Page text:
This post is excerpted from a 2017 newsletter post from yogimetab.com
It is not an overstatement to say that Yogi Bhajan, the master of Kundalini Yoga, was the most influential individual in spreading the use of the Gong, from India to the Western world, as an instrument for meditation and healing. Beginning in the early 1970s, his students (of which I was one) used the gong, in their ashrams around the world, to help people recover from the damages of drug use.
Today, the majority of gong players who use the gong for sound healing and meditation are also practitioners of Kundalini Yoga and the teachings of Yogi Bhajan. Yet little attention has been given to the style of gong playing that he brought to the world.
Yogi Bhajan learned to play the gong on the types of Indian gongs used in temples and celebrations (in India). These gongs are typically flat-faced, thicker than the European gongs most Westerners use, and without the markings or shavings found on Western gongs. They were not as responsive as the European gongs and needed to be struck more heavily without the attention given to working with the harmonic overtones the Western gongs can produce more easily.
Furthermore, Yogi Bhajan very rarely ever played the gong for relaxation as is commonly done today. He played the gong primarily for meditation and as accompaniment for the kriyas he taught. Consequently, his gong playing was more active than passive. In fact, he often said that he used the Gong to “push you through,” to help students break through their resistance.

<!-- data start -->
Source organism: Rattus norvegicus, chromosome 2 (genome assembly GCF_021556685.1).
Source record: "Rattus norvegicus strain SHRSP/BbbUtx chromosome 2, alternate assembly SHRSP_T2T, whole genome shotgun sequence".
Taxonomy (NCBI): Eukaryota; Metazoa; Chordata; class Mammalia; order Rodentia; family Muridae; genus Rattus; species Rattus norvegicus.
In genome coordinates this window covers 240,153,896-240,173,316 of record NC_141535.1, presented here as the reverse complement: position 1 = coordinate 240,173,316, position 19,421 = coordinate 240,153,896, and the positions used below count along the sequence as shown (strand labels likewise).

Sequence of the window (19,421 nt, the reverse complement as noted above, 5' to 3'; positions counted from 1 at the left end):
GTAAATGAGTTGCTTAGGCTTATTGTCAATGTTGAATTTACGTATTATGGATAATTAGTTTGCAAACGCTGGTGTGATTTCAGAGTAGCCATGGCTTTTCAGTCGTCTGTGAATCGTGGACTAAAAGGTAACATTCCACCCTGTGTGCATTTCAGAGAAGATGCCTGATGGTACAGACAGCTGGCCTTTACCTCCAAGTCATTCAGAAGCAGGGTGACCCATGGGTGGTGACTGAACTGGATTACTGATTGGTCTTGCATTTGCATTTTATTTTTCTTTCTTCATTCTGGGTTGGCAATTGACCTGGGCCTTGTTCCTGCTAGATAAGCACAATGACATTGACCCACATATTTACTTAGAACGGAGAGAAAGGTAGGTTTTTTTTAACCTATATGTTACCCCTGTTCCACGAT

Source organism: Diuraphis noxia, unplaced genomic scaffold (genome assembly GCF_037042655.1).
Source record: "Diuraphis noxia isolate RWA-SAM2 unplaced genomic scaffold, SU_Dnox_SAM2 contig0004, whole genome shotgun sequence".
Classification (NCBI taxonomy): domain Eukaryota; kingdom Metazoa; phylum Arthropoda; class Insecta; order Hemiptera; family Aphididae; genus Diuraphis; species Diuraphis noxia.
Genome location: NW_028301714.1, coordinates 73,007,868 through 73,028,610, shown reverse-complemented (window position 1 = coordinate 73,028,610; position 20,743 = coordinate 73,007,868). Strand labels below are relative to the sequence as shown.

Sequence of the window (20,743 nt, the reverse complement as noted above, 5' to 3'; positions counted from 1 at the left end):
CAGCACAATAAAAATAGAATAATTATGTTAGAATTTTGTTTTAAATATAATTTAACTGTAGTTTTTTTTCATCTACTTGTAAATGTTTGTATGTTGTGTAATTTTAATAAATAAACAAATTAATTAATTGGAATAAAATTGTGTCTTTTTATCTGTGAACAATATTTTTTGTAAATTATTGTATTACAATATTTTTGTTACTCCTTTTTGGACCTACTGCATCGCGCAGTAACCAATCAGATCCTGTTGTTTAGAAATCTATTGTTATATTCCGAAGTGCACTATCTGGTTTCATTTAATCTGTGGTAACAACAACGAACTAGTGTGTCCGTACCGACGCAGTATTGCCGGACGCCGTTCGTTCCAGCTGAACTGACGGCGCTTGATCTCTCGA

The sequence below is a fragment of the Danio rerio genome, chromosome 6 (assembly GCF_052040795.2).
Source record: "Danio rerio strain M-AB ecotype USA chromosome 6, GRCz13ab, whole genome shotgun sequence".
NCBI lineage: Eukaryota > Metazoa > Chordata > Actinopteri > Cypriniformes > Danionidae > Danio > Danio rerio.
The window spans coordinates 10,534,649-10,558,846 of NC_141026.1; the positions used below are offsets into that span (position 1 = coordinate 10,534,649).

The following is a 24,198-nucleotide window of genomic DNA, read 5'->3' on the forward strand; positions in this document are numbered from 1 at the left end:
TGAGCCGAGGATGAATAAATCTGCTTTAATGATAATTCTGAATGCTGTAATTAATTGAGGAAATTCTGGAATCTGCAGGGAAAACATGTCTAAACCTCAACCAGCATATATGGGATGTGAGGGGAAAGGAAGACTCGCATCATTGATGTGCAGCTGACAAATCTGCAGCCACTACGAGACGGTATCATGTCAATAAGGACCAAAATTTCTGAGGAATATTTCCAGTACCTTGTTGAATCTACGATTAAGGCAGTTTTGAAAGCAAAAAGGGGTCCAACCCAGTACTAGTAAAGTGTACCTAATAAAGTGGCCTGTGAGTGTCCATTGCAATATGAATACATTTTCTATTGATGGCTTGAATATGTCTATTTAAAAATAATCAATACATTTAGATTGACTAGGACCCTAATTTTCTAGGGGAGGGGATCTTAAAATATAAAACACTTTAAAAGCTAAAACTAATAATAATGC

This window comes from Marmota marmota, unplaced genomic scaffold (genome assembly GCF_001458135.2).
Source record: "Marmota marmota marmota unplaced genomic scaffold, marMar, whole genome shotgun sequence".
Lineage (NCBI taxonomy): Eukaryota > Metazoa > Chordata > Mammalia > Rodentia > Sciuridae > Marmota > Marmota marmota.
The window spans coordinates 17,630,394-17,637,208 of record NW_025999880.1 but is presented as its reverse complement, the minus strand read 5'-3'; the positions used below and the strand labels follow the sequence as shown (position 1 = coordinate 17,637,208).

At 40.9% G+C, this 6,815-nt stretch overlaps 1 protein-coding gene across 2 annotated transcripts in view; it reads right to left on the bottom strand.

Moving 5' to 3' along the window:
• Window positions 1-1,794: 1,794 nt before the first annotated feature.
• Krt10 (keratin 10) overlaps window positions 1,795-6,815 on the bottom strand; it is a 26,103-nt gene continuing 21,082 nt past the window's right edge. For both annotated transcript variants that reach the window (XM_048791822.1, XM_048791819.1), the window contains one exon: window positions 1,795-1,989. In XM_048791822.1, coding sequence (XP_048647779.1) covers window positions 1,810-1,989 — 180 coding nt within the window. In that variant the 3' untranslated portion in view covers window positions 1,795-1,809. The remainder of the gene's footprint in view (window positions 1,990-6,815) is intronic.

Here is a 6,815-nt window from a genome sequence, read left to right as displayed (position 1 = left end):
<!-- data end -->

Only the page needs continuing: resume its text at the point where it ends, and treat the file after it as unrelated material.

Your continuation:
Like the Indian gongs he trained upon, he also tended to play the Western gongs in a heavy striking fashion. Because he was a master in both yoga and the gong, he knew how to do this type of playing perfectly for the yoga he was teaching. However, it is good to remember that the gongs now used in yoga classes are different in nature and are capable of responding with more subtlety than the gongs he learned to play.
He did enjoy the experience of playing the Western gongs, primarily those produced by Paiste. One of his first gongs in the United States was a 28” Paiste Symphonic gong that his students hung on a brass frame they made for him.
Over time, he was able to play somewhat larger gongs and had a preference for the 30 to 32 inch Paiste Symphonic gongs, which were the sizes that the Kundalini Yoga ashrams could afford at the time. In May 1989, while on a trip to Hamburg, Germany to teach yoga students there, he was introduced to the new line of Paiste Planetary gongs. Being also a student of Vedic Astrology, the gongs fascinated him.
Upon seeing these gongs, he said: “Oh my God – I cannot believe I never saw a collection of gongs that much – it is amazing. We have a special treat tonight.”
Yogi Bhajan once said the “Gong is the instrument of the Yogi.” And he used it as a tool and as an extension of his own reach into the energy of the classes he taught. While his gong playing would rarely qualifying as relaxing, it was extraordinarily transformative and his mastery served as an example of what the Gong was truly capable of doing.
Perhaps his most powerful use of the Gong with yoga occurred in his series of Rebirthing classes. They are demanding, and he used the gong to exalt the students in their efforts, sometimes playing it for 15 minutes or more during a meditation.